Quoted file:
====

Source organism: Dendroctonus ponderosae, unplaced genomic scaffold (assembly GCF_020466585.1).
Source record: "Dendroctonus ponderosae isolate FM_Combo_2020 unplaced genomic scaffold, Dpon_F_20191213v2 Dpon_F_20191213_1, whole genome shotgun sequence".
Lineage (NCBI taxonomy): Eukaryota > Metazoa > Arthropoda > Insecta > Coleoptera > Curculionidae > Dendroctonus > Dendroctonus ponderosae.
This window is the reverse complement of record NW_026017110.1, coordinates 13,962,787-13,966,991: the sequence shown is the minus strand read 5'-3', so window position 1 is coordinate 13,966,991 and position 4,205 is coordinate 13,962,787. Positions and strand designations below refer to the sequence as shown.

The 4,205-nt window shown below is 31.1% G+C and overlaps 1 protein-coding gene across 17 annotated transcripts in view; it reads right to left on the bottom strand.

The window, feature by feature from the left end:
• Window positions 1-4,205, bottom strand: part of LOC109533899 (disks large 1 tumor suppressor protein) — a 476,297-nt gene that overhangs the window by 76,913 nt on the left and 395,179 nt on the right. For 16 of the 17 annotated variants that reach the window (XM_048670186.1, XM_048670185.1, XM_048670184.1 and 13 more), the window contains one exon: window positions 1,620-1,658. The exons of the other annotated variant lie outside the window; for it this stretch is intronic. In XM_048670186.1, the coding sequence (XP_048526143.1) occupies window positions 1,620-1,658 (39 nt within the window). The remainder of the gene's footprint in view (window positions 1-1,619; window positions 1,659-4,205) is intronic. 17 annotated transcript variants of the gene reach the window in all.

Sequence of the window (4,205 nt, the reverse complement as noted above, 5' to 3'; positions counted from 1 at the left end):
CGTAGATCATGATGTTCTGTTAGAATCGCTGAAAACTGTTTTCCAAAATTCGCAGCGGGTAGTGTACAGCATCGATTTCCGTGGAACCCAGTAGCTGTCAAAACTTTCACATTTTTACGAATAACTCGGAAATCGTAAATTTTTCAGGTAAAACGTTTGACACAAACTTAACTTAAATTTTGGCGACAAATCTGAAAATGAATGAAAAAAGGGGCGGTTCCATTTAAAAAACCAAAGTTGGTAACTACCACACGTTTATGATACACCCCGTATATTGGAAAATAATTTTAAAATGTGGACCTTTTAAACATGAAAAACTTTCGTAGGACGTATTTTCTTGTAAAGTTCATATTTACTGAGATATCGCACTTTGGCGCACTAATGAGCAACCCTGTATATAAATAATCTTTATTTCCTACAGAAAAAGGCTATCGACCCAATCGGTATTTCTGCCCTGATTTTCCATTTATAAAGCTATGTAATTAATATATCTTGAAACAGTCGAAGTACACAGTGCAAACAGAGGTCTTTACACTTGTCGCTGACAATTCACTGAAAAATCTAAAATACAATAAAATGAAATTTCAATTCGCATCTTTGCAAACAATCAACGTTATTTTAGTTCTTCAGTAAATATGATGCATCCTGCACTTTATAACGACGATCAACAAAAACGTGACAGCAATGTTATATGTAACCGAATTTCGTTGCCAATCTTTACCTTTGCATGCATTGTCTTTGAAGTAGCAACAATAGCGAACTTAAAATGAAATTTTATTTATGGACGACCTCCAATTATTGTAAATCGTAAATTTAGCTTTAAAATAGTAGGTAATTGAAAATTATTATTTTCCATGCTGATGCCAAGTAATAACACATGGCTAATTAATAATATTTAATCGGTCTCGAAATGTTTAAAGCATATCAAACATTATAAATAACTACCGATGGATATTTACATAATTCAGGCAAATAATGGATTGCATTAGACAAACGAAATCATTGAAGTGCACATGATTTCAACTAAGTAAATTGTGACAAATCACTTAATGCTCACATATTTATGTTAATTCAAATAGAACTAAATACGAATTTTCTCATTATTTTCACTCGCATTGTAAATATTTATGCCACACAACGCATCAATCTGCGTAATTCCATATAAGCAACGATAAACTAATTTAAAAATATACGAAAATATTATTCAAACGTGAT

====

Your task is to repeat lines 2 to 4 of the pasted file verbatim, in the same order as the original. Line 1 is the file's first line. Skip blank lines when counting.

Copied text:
Source record: "Dendroctonus ponderosae isolate FM_Combo_2020 unplaced genomic scaffold, Dpon_F_20191213v2 Dpon_F_20191213_1, whole genome shotgun sequence".
Lineage (NCBI taxonomy): Eukaryota > Metazoa > Arthropoda > Insecta > Coleoptera > Curculionidae > Dendroctonus > Dendroctonus ponderosae.
This window is the reverse complement of record NW_026017110.1, coordinates 13,962,787-13,966,991: the sequence shown is the minus strand read 5'-3', so window position 1 is coordinate 13,966,991 and position 4,205 is coordinate 13,962,787. Positions and strand designations below refer to the sequence as shown.